It's hard to get away from the spiritual component of The Artist's Way. Cameron isn't the only one to advance this idea of creativity being a spiritual thing as there's the Zen connection in Natalie Goldberg's Writing Down the Bones and the Christianity that guides Anne Lamott in Bird by Bird. Cameron doesn't come from a specific faith or tradition in her approach, though invites the reader who's picked up her book to see themselves as being made in the image of the image of the Creator to be creators themselves.

While a theme of this book is following your creative passion, it's not about getting caught up in a vague spirituality. Julia Cameron gives a prescription for self-care long before it became a term while walking the reader through practice with plenty of activities and prompts, like morning pages, artist dates, and assignments to tap into one's creativity.

Through it all, it is about pursuing art safely in the safe space you make for yourself. A term that stuck out for me is crazy maker, that person who obstructs or details you from own creative journey. While we need other people, especially those who encourage us as creatives, we don't need the self-serving, abusive people who keep us from moving forward.

All of us can identify crazy makers in our lives and something that becomes clear in this book is that we are not to be crazy makers ourselves, but people who also support other creatives.

This is where the workshop comes in. I met some wonderful people in those sessions, some of whom I still keep in touch with in some way. Some people took what they were doing already further, while others made different creative decisions. I didn't pick up on my writing, but I did decide to learn how to sew. This was something I always wanted to do. Also, my lacking this skill was something that held me back when I was a high school senior applying to get into a fashion school. I wanted to do fashion design, but got shunted into visual presentation. I was still pursuing my visual art passion at the time, but I had also limited myself from what I actually wanted to do. I suppose it's not too late. I don't think I'd want to now. I can still make fabulous clothes for myself, but I digress.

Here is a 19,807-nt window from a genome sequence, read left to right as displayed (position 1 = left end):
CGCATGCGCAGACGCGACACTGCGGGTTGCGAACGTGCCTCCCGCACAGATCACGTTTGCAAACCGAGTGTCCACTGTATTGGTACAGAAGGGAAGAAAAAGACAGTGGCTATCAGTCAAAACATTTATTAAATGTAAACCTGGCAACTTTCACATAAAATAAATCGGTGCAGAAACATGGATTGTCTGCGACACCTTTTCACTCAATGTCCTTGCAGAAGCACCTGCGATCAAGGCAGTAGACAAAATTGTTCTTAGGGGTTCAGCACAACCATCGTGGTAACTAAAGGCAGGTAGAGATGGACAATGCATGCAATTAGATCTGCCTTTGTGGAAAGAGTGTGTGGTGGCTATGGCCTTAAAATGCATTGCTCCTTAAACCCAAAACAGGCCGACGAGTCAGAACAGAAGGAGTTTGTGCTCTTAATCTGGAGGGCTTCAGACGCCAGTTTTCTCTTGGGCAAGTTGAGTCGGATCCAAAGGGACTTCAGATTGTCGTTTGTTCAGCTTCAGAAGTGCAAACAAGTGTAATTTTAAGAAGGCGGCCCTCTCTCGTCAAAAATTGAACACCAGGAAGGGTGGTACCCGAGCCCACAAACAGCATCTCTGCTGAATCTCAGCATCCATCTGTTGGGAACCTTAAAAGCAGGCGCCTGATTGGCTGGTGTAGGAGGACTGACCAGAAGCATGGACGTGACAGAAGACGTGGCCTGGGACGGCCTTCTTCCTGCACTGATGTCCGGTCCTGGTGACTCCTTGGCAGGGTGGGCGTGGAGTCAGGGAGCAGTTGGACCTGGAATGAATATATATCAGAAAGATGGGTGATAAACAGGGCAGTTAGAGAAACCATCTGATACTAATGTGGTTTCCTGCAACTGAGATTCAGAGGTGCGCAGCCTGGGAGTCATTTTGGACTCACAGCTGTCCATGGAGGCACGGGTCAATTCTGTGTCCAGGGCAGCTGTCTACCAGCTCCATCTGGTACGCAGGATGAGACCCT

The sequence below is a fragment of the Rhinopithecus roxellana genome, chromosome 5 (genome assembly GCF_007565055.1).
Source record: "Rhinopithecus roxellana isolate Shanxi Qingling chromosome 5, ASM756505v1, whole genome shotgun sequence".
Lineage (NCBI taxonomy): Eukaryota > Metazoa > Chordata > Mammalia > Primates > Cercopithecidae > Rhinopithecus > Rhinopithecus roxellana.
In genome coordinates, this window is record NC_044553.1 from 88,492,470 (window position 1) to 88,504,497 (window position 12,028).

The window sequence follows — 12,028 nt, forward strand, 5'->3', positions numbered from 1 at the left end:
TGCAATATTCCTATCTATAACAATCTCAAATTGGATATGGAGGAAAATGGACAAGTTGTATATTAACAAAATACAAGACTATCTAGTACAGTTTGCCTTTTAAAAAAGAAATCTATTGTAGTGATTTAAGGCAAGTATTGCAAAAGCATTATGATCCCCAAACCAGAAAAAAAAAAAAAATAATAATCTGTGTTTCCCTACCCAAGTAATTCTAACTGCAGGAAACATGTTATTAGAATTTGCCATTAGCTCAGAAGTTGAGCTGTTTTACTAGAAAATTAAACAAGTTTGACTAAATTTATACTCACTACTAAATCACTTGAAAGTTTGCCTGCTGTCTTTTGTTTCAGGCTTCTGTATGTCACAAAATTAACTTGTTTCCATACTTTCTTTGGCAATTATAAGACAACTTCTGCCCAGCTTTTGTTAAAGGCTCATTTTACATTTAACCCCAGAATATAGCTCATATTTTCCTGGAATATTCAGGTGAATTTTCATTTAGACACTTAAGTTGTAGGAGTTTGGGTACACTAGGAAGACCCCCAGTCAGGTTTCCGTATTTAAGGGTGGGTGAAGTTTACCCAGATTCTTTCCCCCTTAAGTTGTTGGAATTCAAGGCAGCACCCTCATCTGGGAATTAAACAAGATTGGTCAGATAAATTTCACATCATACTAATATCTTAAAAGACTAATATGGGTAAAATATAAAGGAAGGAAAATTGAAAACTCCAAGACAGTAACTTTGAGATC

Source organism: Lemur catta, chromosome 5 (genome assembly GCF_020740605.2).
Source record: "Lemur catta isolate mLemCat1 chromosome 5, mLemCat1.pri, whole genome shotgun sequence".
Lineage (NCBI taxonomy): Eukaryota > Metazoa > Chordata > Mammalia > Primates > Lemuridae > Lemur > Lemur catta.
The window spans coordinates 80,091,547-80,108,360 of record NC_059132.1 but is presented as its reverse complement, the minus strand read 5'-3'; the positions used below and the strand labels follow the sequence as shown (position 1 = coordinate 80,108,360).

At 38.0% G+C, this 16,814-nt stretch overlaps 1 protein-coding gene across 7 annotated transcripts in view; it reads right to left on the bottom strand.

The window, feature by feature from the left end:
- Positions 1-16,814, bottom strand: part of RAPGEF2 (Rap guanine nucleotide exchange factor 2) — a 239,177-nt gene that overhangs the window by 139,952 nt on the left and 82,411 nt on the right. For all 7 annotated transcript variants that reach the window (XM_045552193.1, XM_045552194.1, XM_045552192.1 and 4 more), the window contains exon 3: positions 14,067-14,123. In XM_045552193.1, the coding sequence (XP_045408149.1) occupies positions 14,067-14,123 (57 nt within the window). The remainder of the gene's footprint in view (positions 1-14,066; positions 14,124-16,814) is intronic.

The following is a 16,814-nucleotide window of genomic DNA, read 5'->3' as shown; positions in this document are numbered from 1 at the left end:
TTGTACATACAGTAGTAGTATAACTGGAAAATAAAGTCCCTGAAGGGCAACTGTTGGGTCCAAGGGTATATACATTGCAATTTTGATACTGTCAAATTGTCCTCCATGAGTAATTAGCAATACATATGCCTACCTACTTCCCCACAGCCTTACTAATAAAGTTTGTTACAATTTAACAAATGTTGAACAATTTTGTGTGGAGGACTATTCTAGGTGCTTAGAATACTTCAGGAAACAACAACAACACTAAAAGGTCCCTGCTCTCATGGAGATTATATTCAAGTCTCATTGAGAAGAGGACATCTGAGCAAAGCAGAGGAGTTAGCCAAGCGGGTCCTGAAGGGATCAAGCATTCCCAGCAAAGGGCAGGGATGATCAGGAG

The workshop followed the 14 week structure given in the book. The facilitator in my group stuck largely to the script, but he also added his own shamanism and his framework of the Wizard of Oz. Dorothy's journey and the symbols from the book and film added greatly to the his lessons. For him, creativity was about the magic and he would even wave his fingers at me or someone else to transmit it.

It had been years since then that I had picked up the book. I don't think I even had it anymore, so last week, I went to Bookofff with the purpose of buying it and I managed to find it. It's no small feat to find a book you're specifically looking for in a used bookstore, so this was synchronicity.

The workshop's facilitator died a couple of years ago, so I also see it as his magic lives on and that it was no accident that I found it. I've been going through it and remembering his lessons, but also seeing what Julia Cameron has to say with fresh eyes.

 

Here is the list of writing books:

  1. Natalie Goldberg, Writing Down The Bones
  2. Anne Lamott, Bird by Bird
  3. Julia Cameron, The Artist's Way
  4. Rachel Simon, The Writer's Survival Guide
  5. Francine Prose, Reading Like a Writer
  6. Jeff Vandermeer, Wonderbook: The Illustrated Guide to Writing Imaginative Fiction
  7. Jessica Page Morrell, The Writer's I Ching (with card deck)
  8. Naomi Epel, The Observation Deck: A Toolkit for Writers (cards and guide)
  9. Jamie Cat Callan, The Writer's Toolbox: Creative Games and Exercises for Inspiring the “Write” of Your Brain (game kit)

 

There are more titles I can name, maybe later.